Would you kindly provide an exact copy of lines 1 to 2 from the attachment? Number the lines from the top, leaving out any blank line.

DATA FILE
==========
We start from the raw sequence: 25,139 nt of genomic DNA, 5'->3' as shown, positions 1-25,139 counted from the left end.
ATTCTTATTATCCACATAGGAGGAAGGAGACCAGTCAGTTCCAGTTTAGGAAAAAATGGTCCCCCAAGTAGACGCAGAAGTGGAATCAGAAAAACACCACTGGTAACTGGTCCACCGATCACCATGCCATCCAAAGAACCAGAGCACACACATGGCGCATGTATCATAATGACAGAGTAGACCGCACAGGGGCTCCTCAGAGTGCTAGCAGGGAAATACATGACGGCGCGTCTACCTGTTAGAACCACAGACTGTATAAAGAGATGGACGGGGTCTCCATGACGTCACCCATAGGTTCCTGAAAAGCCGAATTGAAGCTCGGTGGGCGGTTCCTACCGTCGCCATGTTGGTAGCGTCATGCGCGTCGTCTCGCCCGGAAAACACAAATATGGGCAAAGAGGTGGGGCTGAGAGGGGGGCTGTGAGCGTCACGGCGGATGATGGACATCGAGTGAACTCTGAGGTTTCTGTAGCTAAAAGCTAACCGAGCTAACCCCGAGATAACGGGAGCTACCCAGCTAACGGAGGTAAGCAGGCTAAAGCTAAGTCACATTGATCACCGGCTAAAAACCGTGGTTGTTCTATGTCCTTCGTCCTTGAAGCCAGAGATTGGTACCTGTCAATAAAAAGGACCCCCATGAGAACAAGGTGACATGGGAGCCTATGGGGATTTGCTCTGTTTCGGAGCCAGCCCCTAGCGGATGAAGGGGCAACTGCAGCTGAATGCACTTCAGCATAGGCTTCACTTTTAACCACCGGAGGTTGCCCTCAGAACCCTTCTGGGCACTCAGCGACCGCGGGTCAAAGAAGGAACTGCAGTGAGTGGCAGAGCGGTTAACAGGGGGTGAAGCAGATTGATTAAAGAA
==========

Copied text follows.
We start from the raw sequence: 25,139 nt of genomic DNA, 5'->3' as shown, positions 1-25,139 counted from the left end.
ATTCTTATTATCCACATAGGAGGAAGGAGACCAGTCAGTTCCAGTTTAGGAAAAAATGGTCCCCCAAGTAGACGCAGAAGTGGAATCAGAAAAACACCACTGGTAACTGGTCCACCGATCACCATGCCATCCAAAGAACCAGAGCACACACATGGCGCATGTATCATAATGACAGAGTAGACCGCACAGGGGCTCCTCAGAGTGCTAGCAGGGAAATACATGACGGCGCGTCTACCTGTTAGAACCACAGACTGTATAAAGAGATGGACGGGGTCTCCATGACGTCACCCATAGGTTCCTGAAAAGCCGAATTGAAGCTCGGTGGGCGGTTCCTACCGTCGCCATGTTGGTAGCGTCATGCGCGTCGTCTCGCCCGGAAAACACAAATATGGGCAAAGAGGTGGGGCTGAGAGGGGGGCTGTGAGCGTCACGGCGGATGATGGACATCGAGTGAACTCTGAGGTTTCTGTAGCTAAAAGCTAACCGAGCTAACCCCGAGATAACGGGAGCTACCCAGCTAACGGAGGTAAGCAGGCTAAAGCTAAGTCACATTGATCACCGGCTAAAAACCGTGGTTGTTCTATGTCCTTCGTCCTTGAAGCCAGAGATTGGTACCTGTCAATAAAAAGGACCCCCATGAGAACAAGGTGACATGGGAGCCTATGGGGATTTGCTCTGTTTCGGAGCCAGCCCCTAGCGGATGAAGGGGCAACTGCAGCTGAATGCACTTCAGCATAGGCTTCACTTTTAACCACCGGAGGTTGCCCTCAGAACCCTTCTGGGCACTCAGCGACCGCGGGTCAAAGAAGGAACTGCAGTGAGTGGCAGAGCGGTTAACAGGGGGTGAAGCAGATTGATTAAAGAA